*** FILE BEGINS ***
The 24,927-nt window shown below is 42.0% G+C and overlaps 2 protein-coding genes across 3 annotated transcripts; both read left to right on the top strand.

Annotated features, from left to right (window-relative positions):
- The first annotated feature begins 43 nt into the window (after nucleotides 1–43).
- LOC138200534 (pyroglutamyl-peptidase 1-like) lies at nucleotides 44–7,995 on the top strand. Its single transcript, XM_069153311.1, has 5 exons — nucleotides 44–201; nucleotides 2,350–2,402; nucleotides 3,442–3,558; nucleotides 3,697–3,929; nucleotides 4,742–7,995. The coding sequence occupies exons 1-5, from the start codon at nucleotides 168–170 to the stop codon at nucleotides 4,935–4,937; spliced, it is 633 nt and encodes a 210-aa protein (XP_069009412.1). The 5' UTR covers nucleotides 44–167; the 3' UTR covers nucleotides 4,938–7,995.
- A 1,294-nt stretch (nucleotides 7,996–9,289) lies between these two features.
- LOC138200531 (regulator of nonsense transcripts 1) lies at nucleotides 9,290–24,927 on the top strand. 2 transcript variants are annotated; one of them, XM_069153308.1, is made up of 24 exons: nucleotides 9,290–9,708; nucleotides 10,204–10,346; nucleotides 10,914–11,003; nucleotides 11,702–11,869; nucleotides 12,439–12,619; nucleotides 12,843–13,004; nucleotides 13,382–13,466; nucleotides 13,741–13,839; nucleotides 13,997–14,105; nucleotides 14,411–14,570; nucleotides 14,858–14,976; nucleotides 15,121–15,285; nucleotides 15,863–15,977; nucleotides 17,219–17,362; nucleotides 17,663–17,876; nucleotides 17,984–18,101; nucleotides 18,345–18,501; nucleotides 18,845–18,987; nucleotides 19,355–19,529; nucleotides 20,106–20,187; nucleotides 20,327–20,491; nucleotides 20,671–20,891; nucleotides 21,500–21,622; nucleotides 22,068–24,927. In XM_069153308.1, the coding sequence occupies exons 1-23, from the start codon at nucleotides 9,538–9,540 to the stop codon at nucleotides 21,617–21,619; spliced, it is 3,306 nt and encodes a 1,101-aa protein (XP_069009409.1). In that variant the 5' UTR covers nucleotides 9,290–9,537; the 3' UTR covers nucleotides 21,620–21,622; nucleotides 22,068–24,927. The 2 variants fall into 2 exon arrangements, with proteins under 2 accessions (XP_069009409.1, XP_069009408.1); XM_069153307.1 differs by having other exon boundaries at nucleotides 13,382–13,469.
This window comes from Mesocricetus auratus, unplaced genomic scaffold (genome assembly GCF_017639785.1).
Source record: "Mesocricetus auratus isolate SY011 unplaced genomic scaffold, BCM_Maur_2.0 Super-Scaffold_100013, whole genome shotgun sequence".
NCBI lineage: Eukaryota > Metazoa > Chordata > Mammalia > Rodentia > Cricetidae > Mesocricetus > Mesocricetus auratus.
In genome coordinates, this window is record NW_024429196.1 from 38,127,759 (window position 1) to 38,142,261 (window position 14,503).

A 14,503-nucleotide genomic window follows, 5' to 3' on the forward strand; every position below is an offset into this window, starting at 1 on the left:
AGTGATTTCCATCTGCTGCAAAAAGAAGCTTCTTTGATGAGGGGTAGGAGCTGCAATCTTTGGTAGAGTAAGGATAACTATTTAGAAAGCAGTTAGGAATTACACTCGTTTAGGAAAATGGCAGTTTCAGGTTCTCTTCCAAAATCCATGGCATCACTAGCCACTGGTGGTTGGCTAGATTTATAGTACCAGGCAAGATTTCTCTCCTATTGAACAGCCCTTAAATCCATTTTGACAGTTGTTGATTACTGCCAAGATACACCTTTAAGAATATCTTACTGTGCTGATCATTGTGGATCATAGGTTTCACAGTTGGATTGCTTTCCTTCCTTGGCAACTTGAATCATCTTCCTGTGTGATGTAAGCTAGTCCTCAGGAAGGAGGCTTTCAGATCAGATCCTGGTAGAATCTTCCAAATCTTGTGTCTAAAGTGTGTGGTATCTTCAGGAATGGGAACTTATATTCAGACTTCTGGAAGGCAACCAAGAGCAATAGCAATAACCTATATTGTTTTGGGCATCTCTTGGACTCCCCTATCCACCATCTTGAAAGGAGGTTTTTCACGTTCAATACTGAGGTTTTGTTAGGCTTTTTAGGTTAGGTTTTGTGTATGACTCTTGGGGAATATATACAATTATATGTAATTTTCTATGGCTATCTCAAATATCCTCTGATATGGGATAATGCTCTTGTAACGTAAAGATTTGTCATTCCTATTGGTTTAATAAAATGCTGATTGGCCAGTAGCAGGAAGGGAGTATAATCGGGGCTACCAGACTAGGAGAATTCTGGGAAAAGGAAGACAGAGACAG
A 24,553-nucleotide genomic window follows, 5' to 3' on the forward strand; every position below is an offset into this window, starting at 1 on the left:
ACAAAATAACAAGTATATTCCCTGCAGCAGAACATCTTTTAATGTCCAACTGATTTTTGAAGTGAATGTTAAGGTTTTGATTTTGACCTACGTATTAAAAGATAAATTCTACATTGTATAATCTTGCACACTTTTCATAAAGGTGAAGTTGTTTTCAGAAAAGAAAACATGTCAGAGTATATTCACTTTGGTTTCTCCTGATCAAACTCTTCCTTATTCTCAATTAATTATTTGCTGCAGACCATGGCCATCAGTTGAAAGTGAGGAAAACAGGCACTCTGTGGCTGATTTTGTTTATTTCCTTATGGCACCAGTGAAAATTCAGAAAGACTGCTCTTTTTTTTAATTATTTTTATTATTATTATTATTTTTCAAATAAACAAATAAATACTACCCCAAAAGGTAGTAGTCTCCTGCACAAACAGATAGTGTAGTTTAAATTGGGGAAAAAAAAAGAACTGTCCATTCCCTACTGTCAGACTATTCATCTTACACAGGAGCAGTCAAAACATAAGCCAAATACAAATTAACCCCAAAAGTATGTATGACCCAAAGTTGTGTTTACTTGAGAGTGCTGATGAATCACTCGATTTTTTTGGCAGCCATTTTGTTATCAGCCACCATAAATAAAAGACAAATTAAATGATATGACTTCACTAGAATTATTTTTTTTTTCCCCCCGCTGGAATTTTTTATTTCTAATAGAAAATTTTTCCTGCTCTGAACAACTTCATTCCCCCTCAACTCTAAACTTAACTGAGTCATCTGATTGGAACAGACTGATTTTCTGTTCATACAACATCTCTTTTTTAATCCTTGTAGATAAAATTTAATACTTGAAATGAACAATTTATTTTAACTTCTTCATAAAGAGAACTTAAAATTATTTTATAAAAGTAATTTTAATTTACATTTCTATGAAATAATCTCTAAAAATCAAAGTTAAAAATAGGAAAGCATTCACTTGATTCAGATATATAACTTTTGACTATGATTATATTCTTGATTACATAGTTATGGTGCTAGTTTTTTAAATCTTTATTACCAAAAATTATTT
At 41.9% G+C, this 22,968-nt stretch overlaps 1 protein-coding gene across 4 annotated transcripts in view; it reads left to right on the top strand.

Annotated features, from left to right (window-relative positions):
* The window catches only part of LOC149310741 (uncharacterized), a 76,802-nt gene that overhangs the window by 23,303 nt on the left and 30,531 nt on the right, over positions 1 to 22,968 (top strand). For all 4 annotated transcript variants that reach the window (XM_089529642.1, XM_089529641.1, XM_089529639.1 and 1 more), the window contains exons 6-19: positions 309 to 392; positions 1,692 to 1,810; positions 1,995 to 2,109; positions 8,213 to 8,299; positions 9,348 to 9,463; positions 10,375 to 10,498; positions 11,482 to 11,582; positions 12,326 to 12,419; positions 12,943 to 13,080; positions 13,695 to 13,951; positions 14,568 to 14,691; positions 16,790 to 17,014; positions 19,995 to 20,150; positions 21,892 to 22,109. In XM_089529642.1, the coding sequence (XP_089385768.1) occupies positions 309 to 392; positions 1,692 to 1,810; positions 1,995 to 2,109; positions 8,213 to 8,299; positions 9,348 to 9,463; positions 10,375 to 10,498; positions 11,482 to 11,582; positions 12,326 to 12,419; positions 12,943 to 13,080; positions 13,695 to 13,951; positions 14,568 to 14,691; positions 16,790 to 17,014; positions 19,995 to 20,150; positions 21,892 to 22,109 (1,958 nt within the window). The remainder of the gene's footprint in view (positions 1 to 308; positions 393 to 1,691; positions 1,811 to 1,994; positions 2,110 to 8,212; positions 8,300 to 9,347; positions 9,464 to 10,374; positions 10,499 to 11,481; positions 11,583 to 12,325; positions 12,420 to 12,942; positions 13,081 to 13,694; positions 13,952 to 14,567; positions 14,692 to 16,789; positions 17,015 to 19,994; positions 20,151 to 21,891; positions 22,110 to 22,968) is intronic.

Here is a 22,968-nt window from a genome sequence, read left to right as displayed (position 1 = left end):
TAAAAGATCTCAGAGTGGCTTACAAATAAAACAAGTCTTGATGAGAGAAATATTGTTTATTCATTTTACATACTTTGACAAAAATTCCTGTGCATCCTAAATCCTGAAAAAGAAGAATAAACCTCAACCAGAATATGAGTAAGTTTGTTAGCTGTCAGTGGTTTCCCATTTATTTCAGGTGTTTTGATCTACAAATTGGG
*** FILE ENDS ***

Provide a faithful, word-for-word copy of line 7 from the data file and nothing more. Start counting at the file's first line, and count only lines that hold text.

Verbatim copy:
This window comes from Mesocricetus auratus, unplaced genomic scaffold (genome assembly GCF_017639785.1).